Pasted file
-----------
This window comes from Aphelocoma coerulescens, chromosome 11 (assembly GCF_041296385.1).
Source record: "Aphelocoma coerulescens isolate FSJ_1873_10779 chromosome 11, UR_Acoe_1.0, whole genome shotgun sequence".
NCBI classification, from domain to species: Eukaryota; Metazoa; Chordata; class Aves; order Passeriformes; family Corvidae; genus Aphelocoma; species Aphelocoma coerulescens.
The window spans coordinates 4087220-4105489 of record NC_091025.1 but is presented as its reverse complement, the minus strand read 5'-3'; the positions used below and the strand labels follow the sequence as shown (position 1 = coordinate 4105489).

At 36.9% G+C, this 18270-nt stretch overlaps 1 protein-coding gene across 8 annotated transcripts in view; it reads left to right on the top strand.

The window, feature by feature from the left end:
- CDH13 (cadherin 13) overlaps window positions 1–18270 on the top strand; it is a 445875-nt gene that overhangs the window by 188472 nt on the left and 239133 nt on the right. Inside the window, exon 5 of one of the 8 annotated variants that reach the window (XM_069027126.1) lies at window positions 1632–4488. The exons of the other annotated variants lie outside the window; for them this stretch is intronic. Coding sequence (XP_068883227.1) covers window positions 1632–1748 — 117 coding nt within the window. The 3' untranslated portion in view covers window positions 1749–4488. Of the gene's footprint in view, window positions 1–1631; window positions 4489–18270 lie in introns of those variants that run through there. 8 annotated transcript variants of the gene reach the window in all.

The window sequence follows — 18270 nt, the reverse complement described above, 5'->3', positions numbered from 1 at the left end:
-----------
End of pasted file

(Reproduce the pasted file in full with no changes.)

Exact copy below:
This window comes from Aphelocoma coerulescens, chromosome 11 (assembly GCF_041296385.1).
Source record: "Aphelocoma coerulescens isolate FSJ_1873_10779 chromosome 11, UR_Acoe_1.0, whole genome shotgun sequence".
NCBI classification, from domain to species: Eukaryota; Metazoa; Chordata; class Aves; order Passeriformes; family Corvidae; genus Aphelocoma; species Aphelocoma coerulescens.
The window spans coordinates 4087220-4105489 of record NC_091025.1 but is presented as its reverse complement, the minus strand read 5'-3'; the positions used below and the strand labels follow the sequence as shown (position 1 = coordinate 4105489).

At 36.9% G+C, this 18270-nt stretch overlaps 1 protein-coding gene across 8 annotated transcripts in view; it reads left to right on the top strand.

The window, feature by feature from the left end:
- CDH13 (cadherin 13) overlaps window positions 1–18270 on the top strand; it is a 445875-nt gene that overhangs the window by 188472 nt on the left and 239133 nt on the right. Inside the window, exon 5 of one of the 8 annotated variants that reach the window (XM_069027126.1) lies at window positions 1632–4488. The exons of the other annotated variants lie outside the window; for them this stretch is intronic. Coding sequence (XP_068883227.1) covers window positions 1632–1748 — 117 coding nt within the window. The 3' untranslated portion in view covers window positions 1749–4488. Of the gene's footprint in view, window positions 1–1631; window positions 4489–18270 lie in introns of those variants that run through there. 8 annotated transcript variants of the gene reach the window in all.

The window sequence follows — 18270 nt, the reverse complement described above, 5'->3', positions numbered from 1 at the left end: